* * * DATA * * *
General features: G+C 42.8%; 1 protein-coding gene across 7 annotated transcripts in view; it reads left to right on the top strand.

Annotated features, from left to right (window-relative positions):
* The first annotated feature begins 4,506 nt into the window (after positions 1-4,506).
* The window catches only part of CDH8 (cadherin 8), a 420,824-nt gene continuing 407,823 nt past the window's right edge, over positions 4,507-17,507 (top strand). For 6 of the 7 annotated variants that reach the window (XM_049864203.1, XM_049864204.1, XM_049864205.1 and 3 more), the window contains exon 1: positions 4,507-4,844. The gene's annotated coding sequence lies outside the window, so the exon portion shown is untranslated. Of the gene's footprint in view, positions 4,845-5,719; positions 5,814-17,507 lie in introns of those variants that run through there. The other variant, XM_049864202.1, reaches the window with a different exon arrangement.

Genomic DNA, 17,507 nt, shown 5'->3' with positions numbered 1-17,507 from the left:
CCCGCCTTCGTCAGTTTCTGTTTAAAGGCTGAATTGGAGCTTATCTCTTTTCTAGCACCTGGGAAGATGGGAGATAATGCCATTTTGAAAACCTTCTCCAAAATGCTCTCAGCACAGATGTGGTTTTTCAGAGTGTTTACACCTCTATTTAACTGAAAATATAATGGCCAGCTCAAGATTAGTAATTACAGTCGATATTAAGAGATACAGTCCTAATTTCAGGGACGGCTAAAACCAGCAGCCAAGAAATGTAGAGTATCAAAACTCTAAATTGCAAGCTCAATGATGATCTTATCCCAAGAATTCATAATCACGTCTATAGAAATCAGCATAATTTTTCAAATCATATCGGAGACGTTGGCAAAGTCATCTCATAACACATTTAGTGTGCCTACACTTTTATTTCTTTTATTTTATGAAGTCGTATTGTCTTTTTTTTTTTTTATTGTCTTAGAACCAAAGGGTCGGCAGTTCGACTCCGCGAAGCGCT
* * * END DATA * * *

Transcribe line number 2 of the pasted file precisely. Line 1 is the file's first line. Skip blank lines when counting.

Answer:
Annotated features, from left to right (window-relative positions):